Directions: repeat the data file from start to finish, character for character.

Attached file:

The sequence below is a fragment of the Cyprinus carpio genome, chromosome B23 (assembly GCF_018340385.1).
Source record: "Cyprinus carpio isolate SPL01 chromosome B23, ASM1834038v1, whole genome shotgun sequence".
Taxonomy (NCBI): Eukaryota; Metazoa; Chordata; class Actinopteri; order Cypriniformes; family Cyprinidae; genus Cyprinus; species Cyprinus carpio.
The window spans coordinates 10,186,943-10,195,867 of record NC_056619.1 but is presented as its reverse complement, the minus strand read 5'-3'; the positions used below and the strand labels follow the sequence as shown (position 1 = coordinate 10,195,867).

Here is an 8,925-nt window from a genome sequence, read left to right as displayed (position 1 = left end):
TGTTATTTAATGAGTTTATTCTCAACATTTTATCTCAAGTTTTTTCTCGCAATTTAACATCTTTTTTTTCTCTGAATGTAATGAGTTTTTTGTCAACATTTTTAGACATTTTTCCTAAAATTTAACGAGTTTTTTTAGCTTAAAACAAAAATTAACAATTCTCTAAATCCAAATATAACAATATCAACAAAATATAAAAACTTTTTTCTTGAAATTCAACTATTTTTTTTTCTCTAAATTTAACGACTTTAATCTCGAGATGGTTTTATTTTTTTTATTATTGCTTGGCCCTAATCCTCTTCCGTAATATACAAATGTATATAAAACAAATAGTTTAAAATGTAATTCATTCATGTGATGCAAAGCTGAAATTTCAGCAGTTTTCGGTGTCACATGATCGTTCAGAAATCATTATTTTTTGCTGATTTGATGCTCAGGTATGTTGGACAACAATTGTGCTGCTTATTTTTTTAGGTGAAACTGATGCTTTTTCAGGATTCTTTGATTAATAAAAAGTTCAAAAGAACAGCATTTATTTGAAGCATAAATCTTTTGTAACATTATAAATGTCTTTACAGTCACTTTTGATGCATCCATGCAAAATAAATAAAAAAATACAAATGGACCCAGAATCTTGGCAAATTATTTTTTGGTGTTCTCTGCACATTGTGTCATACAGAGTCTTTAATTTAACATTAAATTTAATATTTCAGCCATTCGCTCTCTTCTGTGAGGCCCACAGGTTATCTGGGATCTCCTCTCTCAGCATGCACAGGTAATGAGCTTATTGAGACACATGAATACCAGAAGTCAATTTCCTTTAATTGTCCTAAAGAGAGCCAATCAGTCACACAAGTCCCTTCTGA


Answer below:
The sequence below is a fragment of the Cyprinus carpio genome, chromosome B23 (assembly GCF_018340385.1).
Source record: "Cyprinus carpio isolate SPL01 chromosome B23, ASM1834038v1, whole genome shotgun sequence".
Taxonomy (NCBI): Eukaryota; Metazoa; Chordata; class Actinopteri; order Cypriniformes; family Cyprinidae; genus Cyprinus; species Cyprinus carpio.
The window spans coordinates 10,186,943-10,195,867 of record NC_056619.1 but is presented as its reverse complement, the minus strand read 5'-3'; the positions used below and the strand labels follow the sequence as shown (position 1 = coordinate 10,195,867).

Here is an 8,925-nt window from a genome sequence, read left to right as displayed (position 1 = left end):
TGTTATTTAATGAGTTTATTCTCAACATTTTATCTCAAGTTTTTTCTCGCAATTTAACATCTTTTTTTTCTCTGAATGTAATGAGTTTTTTGTCAACATTTTTAGACATTTTTCCTAAAATTTAACGAGTTTTTTTAGCTTAAAACAAAAATTAACAATTCTCTAAATCCAAATATAACAATATCAACAAAATATAAAAACTTTTTTCTTGAAATTCAACTATTTTTTTTTCTCTAAATTTAACGACTTTAATCTCGAGATGGTTTTATTTTTTTTATTATTGCTTGGCCCTAATCCTCTTCCGTAATATACAAATGTATATAAAACAAATAGTTTAAAATGTAATTCATTCATGTGATGCAAAGCTGAAATTTCAGCAGTTTTCGGTGTCACATGATCGTTCAGAAATCATTATTTTTTGCTGATTTGATGCTCAGGTATGTTGGACAACAATTGTGCTGCTTATTTTTTTAGGTGAAACTGATGCTTTTTCAGGATTCTTTGATTAATAAAAAGTTCAAAAGAACAGCATTTATTTGAAGCATAAATCTTTTGTAACATTATAAATGTCTTTACAGTCACTTTTGATGCATCCATGCAAAATAAATAAAAAAATACAAATGGACCCAGAATCTTGGCAAATTATTTTTTGGTGTTCTCTGCACATTGTGTCATACAGAGTCTTTAATTTAACATTAAATTTAATATTTCAGCCATTCGCTCTCTTCTGTGAGGCCCACAGGTTATCTGGGATCTCCTCTCTCAGCATGCACAGGTAATGAGCTTATTGAGACACATGAATACCAGAAGTCAATTTCCTTTAATTGTCCTAAAGAGAGCCAATCAGTCACACAAGTCCCTTCTGA